Famous Hotels became Famous for many “Firsts”
First Passenger Elevator
USA: The Fifth Avenue Hotel, built in 1859 at 200 Fifth Avenue, had the first passenger elevator ever installed in a U.S. hotel.
First Grand Hotel
London, UK: In January 1774 Mr Low opened the Grand Hotel. He invited the Duke of Bedford’s chief agent to the opening. The hotel was intended for residence by a wealthy clientèle, with a top price of 15s. a night for a suite of two rooms. The full story
First Hotel Management Companies (Chains)
The Savoy group was certainly among the first - read the ongoing blog
First Movies at Hotels
Often hotels used to be the best places to present movies. They offered the infrasturcture needed.
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USA: First air-con was built in the 1930s for the yeast-rich Fleischmanns’ Edgewood (USA).
USA / 1950: The Adolphus (the tallest building in Texas at the time) was the first hotel in America to offer central air conditioning powered by electricity.
First Electronically lit Outdoor Christmas Tree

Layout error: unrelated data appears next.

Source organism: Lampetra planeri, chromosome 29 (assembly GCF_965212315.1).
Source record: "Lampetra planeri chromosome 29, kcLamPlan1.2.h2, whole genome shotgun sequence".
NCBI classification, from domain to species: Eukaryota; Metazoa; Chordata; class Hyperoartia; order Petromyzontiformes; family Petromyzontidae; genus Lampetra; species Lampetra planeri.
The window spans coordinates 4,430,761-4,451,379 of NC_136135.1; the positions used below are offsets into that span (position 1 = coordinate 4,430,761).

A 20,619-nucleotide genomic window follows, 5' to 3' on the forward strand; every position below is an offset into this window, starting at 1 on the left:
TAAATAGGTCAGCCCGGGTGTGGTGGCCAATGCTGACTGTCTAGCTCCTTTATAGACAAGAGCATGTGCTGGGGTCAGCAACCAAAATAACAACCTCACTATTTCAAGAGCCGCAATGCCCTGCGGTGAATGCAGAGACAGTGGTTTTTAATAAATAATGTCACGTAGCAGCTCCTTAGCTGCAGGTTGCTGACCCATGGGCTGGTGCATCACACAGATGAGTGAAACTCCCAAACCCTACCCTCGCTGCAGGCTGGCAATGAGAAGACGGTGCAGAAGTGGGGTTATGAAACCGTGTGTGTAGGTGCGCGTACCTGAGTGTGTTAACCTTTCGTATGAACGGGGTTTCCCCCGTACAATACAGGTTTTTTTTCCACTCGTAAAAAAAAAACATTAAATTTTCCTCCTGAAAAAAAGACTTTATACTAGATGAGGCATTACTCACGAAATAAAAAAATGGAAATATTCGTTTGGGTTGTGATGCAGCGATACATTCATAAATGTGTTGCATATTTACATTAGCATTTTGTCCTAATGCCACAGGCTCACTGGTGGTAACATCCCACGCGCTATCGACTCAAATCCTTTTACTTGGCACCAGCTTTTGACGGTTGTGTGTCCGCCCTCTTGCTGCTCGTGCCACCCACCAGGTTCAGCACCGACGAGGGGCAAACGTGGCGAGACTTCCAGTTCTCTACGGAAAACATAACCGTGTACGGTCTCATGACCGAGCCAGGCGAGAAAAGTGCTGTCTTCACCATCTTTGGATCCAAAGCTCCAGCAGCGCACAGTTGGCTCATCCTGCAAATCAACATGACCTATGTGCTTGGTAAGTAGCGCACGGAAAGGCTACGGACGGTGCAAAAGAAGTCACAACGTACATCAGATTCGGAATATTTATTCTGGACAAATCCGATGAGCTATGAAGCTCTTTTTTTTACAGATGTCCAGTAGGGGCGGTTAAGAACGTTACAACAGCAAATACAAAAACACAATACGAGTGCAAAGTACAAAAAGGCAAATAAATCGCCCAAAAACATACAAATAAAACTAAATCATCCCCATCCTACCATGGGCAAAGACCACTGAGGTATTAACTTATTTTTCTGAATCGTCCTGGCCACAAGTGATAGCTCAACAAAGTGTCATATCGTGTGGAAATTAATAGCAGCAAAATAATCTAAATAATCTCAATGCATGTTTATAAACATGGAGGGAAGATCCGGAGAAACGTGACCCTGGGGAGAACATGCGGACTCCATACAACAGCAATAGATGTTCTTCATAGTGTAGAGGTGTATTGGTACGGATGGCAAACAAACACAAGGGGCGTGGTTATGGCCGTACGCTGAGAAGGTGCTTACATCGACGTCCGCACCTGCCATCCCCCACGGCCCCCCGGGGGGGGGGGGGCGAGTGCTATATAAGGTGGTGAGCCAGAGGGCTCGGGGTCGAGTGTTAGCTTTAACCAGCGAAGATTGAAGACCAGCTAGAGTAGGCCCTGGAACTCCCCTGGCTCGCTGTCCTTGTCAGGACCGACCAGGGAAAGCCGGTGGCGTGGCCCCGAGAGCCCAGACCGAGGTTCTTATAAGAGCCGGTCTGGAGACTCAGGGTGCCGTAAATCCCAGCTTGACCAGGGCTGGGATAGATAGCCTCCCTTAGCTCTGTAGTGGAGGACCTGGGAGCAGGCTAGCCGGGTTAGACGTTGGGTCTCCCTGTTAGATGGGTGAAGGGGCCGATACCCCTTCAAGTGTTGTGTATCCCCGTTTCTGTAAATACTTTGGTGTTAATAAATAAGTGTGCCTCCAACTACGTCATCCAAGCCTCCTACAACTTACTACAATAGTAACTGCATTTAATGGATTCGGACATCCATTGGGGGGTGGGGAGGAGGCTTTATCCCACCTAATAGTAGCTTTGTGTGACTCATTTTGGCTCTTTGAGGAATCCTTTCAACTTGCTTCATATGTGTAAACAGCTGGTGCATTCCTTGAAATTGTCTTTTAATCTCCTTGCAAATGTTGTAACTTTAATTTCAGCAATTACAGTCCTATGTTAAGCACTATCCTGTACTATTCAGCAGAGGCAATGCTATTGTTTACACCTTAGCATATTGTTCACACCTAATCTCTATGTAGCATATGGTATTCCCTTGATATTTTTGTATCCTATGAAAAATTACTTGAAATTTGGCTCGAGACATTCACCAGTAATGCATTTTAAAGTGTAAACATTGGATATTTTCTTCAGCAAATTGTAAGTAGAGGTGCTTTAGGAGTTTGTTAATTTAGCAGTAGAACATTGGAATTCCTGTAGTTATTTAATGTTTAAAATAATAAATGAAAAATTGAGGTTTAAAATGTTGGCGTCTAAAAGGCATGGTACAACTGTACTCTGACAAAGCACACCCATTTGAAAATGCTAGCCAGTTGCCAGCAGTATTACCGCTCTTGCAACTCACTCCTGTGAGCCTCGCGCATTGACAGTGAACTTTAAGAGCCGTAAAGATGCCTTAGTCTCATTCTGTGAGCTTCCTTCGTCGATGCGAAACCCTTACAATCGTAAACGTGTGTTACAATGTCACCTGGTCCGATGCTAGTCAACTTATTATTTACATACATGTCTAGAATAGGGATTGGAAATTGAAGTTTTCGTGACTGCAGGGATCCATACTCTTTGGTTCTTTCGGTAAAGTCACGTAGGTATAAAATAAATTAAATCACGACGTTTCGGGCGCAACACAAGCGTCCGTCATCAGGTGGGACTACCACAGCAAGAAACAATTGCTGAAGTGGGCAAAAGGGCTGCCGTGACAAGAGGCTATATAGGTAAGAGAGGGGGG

USA: Hotel del Coronado, this scenic beachside resort made jaws drop back in December 1904 when it unveiled the world’s first electronically lit, outdoor Christmas tree.
First en-suite bathrooms
Until the mid 20th century, it was quite common that hotel guests had to share bathrooms.
Since the end of the 19th century, hotels had started to add bathrooms to their more expensive rooms and suites. London’s Goring Hotel lays claim to having been the first UK hotel in 1910, where each bedroom was fitted with en-suite bathrooms.
First Radios in Rooms
USA: The Boston Park Plaza Hotel was the first hotel back in 1927 to provide guest radios in each room, a feature that had never been offered on such a wide scale before.
First Minibars in Rooms
Siegas, the German company that invented the refrigerated minibar in the 1960s, inspired Egon Steigenberger to equip all his hotels with minibars (Frankfurter Hof leading) in the late 1960s.
First Reservation Systems
The fist global reservation system housed in Europe was installed by Egon Steigenberger in 1971 at the Frankfurter Hof. It became eventually famous (and the most accepted one) as SRS.